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The Final ride: A Look at the beginning and end of the Rockets dynasty

Houston Rockets Hakeem Olajuwon Mandatory Credit: Allsport /Allsport Mandatory Credit: Allsport /Al
Houston Rockets Hakeem Olajuwon Mandatory Credit: Allsport /Allsport Mandatory Credit: Allsport /Al
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Houston Rockets
Matt Bullard (Photo credit should read GEORGE FREY/AFP via Getty Images)

New Look, Old Rivals

To start the 1995-96 season and their quest for a three-peat, the Rockets changed their uniforms, logo and colors. The team got off to a fast start that year, but injuries derailed most of the regular season. Elie, Cassell, and Drexler all wrestled with injuries throughout, but the Rockets still finished with a 48-34 record to set up a first-round matchup with the Lakers.

The Lakers were the higher seed that year with the return of Magic Johnson, but the Rockets won the series 3-1 in what would be Johnson’s final action in the NBA.

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In the second round, the Rockets were up against their old playoff nemesis, the Sonics. The Rockets were blown out in the first game in Seattle. Over the next three games, the Rockets led late but were ultimately swept by the Sonics.

This would lead to one of the biggest offseasons in Rockets history. The team decided to break up the core of those Clutch City teams by trading away Sam Cassell, Robert Horry, Mark Bryant and Chucky Brown to Phoenix for Charles Barkley.

With Barkley now on the team, the Rockets had a tremendous start, going 21-2 in the first 23 games. Injuries, however, again slowed the Rockets down. Barkley only played 53 games that season and Drexler dealt with injuries most of the year.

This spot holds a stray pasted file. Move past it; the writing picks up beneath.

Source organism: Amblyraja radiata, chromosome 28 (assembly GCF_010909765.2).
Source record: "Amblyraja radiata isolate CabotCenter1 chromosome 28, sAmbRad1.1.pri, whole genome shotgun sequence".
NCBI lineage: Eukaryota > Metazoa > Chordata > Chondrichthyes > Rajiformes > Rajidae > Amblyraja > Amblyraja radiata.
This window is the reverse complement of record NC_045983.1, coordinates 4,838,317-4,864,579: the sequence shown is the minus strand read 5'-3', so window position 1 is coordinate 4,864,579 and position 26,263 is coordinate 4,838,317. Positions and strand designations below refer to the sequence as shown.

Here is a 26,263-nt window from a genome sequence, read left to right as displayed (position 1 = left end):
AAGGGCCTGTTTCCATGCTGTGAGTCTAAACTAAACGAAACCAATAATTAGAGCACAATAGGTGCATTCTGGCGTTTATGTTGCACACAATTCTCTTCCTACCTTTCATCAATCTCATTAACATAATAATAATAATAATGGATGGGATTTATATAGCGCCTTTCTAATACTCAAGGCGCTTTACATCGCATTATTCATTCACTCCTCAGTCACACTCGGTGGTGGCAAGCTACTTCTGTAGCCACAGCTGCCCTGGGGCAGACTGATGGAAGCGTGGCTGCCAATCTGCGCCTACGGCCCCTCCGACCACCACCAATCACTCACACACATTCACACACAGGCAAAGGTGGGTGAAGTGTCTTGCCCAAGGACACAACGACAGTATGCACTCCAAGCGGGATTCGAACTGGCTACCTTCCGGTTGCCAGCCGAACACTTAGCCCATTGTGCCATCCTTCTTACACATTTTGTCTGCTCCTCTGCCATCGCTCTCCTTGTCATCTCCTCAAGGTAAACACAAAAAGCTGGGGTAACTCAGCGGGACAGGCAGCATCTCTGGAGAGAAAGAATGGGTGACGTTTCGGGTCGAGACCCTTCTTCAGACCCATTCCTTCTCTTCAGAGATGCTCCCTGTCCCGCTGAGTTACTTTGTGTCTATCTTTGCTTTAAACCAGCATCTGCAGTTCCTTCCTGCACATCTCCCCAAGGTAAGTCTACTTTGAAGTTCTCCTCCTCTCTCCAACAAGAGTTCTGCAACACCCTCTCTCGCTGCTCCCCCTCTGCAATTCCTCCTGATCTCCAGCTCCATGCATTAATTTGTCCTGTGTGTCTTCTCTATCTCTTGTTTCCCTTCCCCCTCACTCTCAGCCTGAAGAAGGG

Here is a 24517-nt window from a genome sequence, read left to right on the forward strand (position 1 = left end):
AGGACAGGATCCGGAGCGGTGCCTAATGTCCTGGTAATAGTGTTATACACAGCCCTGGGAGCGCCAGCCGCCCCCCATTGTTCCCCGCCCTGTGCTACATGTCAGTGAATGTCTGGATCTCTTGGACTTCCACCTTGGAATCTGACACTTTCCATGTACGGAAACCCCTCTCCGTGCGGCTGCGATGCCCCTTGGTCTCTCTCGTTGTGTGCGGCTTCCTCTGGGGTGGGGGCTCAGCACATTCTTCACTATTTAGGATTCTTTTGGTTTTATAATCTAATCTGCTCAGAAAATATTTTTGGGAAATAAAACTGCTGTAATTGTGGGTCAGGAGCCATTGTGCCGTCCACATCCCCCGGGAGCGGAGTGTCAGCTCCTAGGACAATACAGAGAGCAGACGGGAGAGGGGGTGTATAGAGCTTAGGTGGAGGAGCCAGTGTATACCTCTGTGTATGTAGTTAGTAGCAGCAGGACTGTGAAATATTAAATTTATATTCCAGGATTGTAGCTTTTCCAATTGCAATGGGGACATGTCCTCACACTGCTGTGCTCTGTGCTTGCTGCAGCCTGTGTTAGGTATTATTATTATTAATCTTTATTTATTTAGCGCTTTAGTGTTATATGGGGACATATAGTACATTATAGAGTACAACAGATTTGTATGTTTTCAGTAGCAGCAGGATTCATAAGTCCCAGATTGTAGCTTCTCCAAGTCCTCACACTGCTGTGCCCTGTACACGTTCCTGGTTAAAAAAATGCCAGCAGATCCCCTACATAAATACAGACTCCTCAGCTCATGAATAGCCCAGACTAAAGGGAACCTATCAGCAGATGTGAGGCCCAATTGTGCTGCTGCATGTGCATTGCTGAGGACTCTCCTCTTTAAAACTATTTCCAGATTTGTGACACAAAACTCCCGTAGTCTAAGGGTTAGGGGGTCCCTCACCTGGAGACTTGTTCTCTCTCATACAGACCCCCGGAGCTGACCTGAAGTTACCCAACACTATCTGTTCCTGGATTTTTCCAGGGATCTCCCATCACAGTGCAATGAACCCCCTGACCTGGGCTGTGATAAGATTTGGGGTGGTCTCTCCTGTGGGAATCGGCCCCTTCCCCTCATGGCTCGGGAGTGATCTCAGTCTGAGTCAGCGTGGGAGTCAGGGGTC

Even with the injuries, the Rockets finished second in the Western Conference and swept the Timberwolves in the first round. The Rockets would finally close out the Sonics in seven games and move on to face the Jazz, who were the number one seed.

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Unfortunately, we all know what happened next. The Rockets tied the series at two apiece but lost Game 5.

Then, one of the most heartbreaking losses in Rockets history came in Game 6 on a John Stockton buzzer-beater (that was also helped by a moving screen).

The Rockets would lose in five games the following year with Barkley missing the final game against the Jazz. After that season, Drexler retired and Elie signed a deal with the Spurs.

To fill the void, the Rockets traded for Scottie Pippen before the strike-shortened season of 1998-99. Despite the internal issues between Barkley and Pippen, the Rockets finished 31-19.

The Rockets could only manage one win against the Lakers in the first round and quickly ended their Pippen experiment, trading him to Portland.

The Following year, Olajuwon only played in 44 games and Barkley suffered a season-ending injury in December. The Rockets finished 34-48, their worst record in over a decade.

Olajuwon would play one more year for the Rockets before being traded to the Raptors, officially ending the best run in the Rockets history. The Rockets would not make it back to the Western Conference Finals until 2015.

The 1990s was easily the best era in Rockets history. From heartbreaking losses to buzzer-beaters and championships, the Rockets brought the city of Houston great memories, good and bad.

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The core of Olajuwon, Maxwell, Smith, Elie, Bullard, and Drexler will forever be remembered as the group that brought Houston its first two rings. Even though it ended sooner than we all hoped, it will never be forgotten.

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